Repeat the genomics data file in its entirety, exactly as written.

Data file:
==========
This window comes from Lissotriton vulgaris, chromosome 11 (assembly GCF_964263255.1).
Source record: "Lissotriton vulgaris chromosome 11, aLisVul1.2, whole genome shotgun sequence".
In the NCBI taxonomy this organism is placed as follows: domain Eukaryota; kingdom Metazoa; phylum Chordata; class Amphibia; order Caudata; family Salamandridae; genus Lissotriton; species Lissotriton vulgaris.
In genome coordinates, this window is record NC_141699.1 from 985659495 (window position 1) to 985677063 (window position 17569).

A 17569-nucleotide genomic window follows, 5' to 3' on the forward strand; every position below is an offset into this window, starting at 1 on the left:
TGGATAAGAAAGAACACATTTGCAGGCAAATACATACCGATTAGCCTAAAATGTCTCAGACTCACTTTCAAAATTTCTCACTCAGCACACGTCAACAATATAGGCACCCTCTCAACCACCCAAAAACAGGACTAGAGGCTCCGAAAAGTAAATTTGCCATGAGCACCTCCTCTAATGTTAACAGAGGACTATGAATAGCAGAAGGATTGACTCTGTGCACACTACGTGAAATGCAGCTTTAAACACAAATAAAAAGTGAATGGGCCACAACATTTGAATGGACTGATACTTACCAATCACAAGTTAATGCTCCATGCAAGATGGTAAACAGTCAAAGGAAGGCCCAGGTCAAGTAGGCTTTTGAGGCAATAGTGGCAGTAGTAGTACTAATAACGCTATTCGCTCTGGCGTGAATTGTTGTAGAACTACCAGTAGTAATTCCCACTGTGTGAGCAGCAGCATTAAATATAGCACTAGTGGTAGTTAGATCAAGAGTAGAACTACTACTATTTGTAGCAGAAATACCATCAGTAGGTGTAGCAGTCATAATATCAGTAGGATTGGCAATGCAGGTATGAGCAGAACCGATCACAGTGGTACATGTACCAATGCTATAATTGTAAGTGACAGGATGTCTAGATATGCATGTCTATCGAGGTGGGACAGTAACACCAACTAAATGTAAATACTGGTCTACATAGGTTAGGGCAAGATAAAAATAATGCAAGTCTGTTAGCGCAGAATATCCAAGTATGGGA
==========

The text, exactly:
This window comes from Lissotriton vulgaris, chromosome 11 (assembly GCF_964263255.1).
Source record: "Lissotriton vulgaris chromosome 11, aLisVul1.2, whole genome shotgun sequence".
In the NCBI taxonomy this organism is placed as follows: domain Eukaryota; kingdom Metazoa; phylum Chordata; class Amphibia; order Caudata; family Salamandridae; genus Lissotriton; species Lissotriton vulgaris.
In genome coordinates, this window is record NC_141699.1 from 985659495 (window position 1) to 985677063 (window position 17569).

A 17569-nucleotide genomic window follows, 5' to 3' on the forward strand; every position below is an offset into this window, starting at 1 on the left:
TGGATAAGAAAGAACACATTTGCAGGCAAATACATACCGATTAGCCTAAAATGTCTCAGACTCACTTTCAAAATTTCTCACTCAGCACACGTCAACAATATAGGCACCCTCTCAACCACCCAAAAACAGGACTAGAGGCTCCGAAAAGTAAATTTGCCATGAGCACCTCCTCTAATGTTAACAGAGGACTATGAATAGCAGAAGGATTGACTCTGTGCACACTACGTGAAATGCAGCTTTAAACACAAATAAAAAGTGAATGGGCCACAACATTTGAATGGACTGATACTTACCAATCACAAGTTAATGCTCCATGCAAGATGGTAAACAGTCAAAGGAAGGCCCAGGTCAAGTAGGCTTTTGAGGCAATAGTGGCAGTAGTAGTACTAATAACGCTATTCGCTCTGGCGTGAATTGTTGTAGAACTACCAGTAGTAATTCCCACTGTGTGAGCAGCAGCATTAAATATAGCACTAGTGGTAGTTAGATCAAGAGTAGAACTACTACTATTTGTAGCAGAAATACCATCAGTAGGTGTAGCAGTCATAATATCAGTAGGATTGGCAATGCAGGTATGAGCAGAACCGATCACAGTGGTACATGTACCAATGCTATAATTGTAAGTGACAGGATGTCTAGATATGCATGTCTATCGAGGTGGGACAGTAACACCAACTAAATGTAAATACTGGTCTACATAGGTTAGGGCAAGATAAAAATAATGCAAGTCTGTTAGCGCAGAATATCCAAGTATGGGA